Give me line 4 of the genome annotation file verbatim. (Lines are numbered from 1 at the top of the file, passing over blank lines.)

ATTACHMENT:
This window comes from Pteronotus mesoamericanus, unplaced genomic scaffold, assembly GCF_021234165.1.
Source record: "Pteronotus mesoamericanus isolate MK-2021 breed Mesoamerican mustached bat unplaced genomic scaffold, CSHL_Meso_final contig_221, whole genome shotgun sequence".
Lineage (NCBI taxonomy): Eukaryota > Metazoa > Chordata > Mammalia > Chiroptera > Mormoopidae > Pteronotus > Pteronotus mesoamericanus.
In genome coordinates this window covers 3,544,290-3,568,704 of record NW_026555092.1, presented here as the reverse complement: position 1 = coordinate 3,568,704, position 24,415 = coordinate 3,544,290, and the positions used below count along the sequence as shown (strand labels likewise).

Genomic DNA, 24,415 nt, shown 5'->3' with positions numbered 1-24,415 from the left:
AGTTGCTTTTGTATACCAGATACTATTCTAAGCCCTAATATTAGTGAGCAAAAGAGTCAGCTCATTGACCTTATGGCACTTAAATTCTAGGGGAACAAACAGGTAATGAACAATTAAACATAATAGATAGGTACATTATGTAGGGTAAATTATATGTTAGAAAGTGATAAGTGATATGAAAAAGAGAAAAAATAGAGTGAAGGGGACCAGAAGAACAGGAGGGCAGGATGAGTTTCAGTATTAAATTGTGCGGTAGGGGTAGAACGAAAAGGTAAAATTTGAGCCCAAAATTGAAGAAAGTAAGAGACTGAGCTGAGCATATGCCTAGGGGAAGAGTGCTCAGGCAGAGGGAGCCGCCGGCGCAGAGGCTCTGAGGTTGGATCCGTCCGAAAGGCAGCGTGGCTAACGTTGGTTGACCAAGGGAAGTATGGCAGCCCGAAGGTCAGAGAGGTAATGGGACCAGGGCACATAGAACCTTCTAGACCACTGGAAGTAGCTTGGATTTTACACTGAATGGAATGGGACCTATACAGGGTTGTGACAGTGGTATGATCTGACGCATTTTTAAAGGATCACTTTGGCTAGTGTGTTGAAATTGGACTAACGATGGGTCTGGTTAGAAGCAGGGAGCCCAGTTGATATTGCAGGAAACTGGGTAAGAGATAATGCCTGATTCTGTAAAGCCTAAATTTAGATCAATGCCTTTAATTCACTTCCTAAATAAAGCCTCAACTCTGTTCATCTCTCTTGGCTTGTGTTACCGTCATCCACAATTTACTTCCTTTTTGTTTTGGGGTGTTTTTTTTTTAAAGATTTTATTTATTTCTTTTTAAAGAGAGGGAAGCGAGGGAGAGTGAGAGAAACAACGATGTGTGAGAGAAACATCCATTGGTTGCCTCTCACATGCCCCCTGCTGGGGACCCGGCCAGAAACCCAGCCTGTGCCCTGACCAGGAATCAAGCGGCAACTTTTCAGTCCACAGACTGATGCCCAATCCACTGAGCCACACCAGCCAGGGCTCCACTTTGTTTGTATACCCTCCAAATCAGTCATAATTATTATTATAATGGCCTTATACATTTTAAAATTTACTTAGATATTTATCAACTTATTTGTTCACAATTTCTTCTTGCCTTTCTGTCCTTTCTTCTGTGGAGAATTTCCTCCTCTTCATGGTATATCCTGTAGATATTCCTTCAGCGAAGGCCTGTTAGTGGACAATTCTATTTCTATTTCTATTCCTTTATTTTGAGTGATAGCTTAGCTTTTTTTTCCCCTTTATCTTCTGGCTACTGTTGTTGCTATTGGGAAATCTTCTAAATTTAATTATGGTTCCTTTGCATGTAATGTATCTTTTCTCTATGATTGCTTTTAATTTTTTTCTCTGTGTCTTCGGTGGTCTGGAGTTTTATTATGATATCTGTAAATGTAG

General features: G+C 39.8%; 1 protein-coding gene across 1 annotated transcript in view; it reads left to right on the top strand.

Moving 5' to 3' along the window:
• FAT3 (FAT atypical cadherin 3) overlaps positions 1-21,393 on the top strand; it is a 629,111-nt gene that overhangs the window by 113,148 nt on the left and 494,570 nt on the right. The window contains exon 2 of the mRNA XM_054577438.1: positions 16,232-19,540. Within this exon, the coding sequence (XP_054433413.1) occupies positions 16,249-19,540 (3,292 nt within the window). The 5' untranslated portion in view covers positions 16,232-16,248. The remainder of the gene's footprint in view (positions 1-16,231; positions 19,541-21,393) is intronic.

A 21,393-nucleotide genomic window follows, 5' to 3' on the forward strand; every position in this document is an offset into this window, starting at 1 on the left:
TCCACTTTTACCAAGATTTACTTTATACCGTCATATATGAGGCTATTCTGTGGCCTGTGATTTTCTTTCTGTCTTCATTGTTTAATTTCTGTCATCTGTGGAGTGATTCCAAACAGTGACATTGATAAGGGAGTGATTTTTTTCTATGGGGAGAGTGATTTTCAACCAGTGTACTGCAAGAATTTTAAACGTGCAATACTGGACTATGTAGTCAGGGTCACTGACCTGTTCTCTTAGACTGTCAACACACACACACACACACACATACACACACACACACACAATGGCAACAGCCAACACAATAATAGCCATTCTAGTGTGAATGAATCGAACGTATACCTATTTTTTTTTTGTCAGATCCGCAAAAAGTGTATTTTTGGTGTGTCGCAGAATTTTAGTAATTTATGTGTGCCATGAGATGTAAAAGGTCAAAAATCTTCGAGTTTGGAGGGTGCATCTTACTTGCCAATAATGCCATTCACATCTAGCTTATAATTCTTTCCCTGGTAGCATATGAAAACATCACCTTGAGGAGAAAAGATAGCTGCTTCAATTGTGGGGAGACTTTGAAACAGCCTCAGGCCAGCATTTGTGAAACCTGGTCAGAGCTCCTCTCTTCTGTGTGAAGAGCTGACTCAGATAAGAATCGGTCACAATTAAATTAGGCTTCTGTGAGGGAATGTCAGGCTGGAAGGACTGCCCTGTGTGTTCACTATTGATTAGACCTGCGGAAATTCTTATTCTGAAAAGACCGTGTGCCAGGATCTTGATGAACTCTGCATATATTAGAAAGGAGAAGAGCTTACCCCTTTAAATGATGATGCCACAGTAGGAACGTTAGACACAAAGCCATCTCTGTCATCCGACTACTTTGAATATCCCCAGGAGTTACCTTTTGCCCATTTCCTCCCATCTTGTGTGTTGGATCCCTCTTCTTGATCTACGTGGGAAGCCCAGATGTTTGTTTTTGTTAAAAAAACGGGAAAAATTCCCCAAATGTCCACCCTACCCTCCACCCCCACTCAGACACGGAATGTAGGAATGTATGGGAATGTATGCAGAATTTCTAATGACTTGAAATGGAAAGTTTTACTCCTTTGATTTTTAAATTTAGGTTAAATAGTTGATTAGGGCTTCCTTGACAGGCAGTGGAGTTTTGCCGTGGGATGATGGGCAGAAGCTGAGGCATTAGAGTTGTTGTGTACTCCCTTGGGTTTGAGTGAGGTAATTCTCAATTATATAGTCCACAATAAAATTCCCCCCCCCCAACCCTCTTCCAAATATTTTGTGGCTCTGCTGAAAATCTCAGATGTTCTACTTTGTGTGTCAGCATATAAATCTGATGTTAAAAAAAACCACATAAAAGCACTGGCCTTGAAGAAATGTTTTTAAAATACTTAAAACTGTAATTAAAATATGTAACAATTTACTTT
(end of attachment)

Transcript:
In genome coordinates this window covers 3,544,290-3,568,704 of record NW_026555092.1, presented here as the reverse complement: position 1 = coordinate 3,568,704, position 24,415 = coordinate 3,544,290, and the positions used below count along the sequence as shown (strand labels likewise).